Line one box inside the other and cut off the front flaps of both boxes. I save these flaps to work out templates, as well as a bridge for the occasional gap on the finished top of the box.
Separate the two boxes and face them toward each other, their newly cut sides fitting one over the other. I’ve folded one of the box tops down, so I’m not showing a sea of muddy brown.
Turn the box around so you can identify the tabs on the side panels of the box. Insert them into their corresponding slots. Do one side only. You’ll want the other side open so you can slide the cake into the box easily.
You should now have something that resembles this:
Now with that one open side, you can slide your cake right into its temporary home. Yes, it’s a Halloween cake. And, yes, that’s how long I’ve been sitting on this post.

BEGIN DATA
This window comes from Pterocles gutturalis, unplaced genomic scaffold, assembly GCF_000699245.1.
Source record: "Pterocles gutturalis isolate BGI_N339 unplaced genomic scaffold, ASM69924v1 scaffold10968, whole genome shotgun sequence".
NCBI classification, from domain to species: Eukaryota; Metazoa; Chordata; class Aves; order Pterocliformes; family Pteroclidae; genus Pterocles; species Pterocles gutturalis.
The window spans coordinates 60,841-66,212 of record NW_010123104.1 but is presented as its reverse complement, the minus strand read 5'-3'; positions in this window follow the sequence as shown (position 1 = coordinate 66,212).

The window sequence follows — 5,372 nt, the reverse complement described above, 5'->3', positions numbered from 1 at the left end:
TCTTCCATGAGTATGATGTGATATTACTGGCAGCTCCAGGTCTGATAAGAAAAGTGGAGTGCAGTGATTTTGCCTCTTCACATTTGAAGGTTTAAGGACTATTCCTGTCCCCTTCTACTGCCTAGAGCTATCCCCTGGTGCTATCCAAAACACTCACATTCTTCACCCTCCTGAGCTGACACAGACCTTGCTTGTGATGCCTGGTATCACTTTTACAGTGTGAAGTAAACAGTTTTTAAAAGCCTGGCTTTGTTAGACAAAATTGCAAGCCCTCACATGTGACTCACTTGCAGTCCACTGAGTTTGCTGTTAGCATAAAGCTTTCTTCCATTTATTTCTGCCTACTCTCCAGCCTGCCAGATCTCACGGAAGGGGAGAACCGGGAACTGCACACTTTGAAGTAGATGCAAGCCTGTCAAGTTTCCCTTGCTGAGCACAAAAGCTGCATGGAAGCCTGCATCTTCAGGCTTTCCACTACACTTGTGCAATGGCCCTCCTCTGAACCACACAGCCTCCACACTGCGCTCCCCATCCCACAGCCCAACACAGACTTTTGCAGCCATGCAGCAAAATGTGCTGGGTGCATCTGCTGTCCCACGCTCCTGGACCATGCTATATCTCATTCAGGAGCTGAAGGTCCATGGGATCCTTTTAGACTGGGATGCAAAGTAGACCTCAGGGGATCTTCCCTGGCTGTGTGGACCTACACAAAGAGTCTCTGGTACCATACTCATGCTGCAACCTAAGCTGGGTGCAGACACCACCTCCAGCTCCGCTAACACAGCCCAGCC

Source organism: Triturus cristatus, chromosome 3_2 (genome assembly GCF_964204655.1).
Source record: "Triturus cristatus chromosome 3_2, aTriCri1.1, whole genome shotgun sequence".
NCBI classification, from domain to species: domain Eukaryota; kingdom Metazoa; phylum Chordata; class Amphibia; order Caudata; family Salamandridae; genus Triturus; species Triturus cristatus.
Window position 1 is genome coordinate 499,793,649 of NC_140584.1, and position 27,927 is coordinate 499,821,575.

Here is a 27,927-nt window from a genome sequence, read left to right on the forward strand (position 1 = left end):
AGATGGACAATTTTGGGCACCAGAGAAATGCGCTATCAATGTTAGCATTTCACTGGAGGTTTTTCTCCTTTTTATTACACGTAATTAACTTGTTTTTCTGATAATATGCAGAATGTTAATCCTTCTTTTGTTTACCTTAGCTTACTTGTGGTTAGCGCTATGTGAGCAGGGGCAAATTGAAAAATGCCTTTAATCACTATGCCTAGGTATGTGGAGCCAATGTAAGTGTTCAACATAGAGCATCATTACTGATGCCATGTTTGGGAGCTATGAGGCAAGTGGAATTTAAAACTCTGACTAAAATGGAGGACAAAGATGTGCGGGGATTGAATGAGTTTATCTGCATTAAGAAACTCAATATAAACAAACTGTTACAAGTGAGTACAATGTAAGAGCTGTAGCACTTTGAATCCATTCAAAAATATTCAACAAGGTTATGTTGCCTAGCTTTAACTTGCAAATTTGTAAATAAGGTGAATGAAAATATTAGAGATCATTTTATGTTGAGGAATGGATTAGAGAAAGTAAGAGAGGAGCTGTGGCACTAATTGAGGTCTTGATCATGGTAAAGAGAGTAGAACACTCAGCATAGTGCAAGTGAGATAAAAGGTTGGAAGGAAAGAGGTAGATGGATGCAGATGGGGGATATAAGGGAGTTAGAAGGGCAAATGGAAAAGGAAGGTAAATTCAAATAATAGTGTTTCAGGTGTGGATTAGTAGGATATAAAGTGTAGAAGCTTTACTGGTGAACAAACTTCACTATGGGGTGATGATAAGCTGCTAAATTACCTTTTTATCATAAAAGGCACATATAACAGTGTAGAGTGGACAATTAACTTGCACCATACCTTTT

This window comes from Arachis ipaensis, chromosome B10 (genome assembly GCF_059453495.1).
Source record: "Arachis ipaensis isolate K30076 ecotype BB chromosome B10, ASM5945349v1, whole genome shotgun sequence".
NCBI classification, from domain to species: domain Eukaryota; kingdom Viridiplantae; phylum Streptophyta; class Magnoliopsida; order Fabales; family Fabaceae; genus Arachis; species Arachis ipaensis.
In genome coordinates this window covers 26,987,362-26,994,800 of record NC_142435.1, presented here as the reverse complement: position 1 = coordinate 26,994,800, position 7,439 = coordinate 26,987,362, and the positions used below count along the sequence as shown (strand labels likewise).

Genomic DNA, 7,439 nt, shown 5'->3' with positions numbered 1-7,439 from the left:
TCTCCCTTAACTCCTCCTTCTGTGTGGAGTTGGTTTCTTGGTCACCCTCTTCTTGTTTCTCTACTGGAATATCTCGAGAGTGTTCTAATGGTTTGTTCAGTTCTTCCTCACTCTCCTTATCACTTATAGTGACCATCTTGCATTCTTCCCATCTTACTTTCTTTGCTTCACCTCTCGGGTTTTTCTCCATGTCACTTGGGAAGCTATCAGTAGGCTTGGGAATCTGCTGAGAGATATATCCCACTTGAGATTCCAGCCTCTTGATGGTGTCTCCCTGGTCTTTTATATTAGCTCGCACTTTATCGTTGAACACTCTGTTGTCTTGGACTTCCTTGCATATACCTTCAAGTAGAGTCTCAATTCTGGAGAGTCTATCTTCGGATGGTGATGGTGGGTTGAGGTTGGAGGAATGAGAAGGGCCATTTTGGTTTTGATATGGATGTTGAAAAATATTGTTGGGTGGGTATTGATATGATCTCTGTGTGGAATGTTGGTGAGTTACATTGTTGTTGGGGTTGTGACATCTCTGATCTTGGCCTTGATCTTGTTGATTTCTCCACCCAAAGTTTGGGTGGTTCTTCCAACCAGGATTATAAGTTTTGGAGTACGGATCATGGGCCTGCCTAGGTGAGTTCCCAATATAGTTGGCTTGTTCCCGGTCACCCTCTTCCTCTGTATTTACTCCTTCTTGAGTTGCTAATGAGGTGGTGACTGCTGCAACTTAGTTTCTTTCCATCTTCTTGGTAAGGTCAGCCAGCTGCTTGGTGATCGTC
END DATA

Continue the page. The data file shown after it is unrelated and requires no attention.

Once the cake is pushed inside the box as far as it can go (See why it’s always good to have a cake base larger than your actual cake? The base behaves like a protective bumper.), you can start closing up the box by inserting the two remaining tabs into their respective slots.
It’s beginning to look like a tent, right?
Now take those big flaps and bring them up together to form the pitched roof of the tent.
Fold the side flaps down and adjust them so the cake is fully shielded, but not so close that the box touches or rests upon the cake. Use a bit of cellophane tape to hold them in place. Swivel the box around and repeat on the other side.
You should have something that looks like this. A tent!!!
There. Snug as a bug in a rug.
Commandeering potholes along the way, of course, is another story entirely.
*Legendary is yours to define.